Educational applications for collaborative web browsing are endless: flipped classrooms, class portals, research projects, presentations, media sharing, watching live events. Social collaboration is the next big idea in education because it is relatively simple to adopt and it emulates real-world classroom activities. If Answerables was used for nothing else, the collaborative web browsing feature stands alone as an invaluable educational tool.

Social Collaboration Network

The learning landscape is rapidly changing. With the Ed Tech movement in full swing, educators everywhere are now able to explore all sorts of innovative tools for collecting and sharing learning content and for assessing progress. In fact, with the development of technologies such as WebRTC and Tin Can API, there has never been a more important time in education for building the right tools, then setting some good standards and best practices.

Collaborative and kid-focused web browsing is one of the major features found in Answerables. The game’s collaborative web browser provides the educational community with a powerful yet simple tool that strengthens the foundation of digital literacy development. But it’s just the tip of the iceberg; collaborative web browsing isn’t the only way to collaborate in Answerables. In fact, the game is designed to work as a full-fledged social network and, combined with the live and shared real-time nature of the environment, NexEd has taken things a step further by transforming the space into a live, on-demand collaboration network. Social Collaboration is a term we use to explain how users are engaged with the environment.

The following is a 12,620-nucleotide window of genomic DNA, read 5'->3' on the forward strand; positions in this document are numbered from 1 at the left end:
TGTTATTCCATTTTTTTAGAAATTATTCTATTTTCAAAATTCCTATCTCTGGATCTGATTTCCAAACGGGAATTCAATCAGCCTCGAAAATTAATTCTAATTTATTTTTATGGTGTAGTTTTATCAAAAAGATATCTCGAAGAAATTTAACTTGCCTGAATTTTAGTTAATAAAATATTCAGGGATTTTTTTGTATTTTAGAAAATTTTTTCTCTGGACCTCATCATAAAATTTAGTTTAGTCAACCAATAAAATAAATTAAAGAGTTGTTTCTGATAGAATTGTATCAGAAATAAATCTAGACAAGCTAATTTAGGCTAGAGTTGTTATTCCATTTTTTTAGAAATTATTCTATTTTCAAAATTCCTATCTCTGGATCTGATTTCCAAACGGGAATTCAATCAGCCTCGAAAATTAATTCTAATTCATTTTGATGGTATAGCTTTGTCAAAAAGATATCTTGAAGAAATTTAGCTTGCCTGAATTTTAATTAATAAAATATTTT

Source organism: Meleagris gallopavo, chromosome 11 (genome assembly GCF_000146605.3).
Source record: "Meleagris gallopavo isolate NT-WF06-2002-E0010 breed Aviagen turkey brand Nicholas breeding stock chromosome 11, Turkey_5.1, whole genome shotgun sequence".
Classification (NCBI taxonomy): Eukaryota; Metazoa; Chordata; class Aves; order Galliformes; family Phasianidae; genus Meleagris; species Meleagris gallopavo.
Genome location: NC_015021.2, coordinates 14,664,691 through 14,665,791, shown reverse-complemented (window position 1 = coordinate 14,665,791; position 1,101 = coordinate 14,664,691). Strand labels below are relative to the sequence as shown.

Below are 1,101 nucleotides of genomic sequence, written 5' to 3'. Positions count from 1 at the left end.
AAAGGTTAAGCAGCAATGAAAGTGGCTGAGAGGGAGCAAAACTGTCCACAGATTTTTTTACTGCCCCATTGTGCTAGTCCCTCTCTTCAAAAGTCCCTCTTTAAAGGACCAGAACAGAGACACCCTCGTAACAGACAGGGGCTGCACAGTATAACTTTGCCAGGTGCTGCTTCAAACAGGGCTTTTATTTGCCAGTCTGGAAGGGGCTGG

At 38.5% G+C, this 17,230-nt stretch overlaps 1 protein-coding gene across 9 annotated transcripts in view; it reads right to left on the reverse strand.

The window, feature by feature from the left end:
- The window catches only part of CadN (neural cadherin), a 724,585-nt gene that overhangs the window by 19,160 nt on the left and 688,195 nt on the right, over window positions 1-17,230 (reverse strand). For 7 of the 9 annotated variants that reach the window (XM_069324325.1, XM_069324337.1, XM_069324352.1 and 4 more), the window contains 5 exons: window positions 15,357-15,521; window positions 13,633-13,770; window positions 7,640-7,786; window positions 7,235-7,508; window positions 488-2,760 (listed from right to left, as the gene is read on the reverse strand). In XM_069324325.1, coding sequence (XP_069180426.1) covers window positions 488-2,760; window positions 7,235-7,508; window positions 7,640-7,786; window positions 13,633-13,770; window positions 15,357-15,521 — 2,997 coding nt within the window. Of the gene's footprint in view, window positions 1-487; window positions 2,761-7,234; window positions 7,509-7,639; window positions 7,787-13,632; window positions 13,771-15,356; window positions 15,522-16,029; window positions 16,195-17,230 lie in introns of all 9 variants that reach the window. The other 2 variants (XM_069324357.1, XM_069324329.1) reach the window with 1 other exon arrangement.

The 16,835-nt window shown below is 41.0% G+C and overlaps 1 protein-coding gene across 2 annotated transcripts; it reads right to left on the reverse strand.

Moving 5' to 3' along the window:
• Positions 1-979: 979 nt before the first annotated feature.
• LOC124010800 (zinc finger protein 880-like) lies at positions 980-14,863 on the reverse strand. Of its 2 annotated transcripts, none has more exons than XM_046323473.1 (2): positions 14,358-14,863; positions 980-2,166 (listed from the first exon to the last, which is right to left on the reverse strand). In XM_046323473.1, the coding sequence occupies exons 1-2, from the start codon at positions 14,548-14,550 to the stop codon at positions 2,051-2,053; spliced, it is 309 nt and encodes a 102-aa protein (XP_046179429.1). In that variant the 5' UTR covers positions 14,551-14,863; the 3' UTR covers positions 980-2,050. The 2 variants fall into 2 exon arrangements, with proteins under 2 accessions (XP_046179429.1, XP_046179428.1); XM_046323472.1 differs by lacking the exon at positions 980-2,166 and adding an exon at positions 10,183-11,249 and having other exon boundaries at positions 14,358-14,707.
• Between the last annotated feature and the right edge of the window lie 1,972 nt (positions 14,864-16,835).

Screenshot of Answerables as a social network

Social networking is great; sharing your thoughts and ideas with your people has never been easier and has resulted in some well-deserved attention to the term ‘Social Learning.’ But for educational purposes, it simply isn’t enough to share ideas. They built the Answerables platform so that students and teachers can build ideas together. From working on a live document and presenting in front of the class, to researching a challenging new concept or meeting group objectives, social collaboration takes social networking to a whole new level.

Video Game

Game-based learning has been a major factor in education since Socrates first answered a question with a question.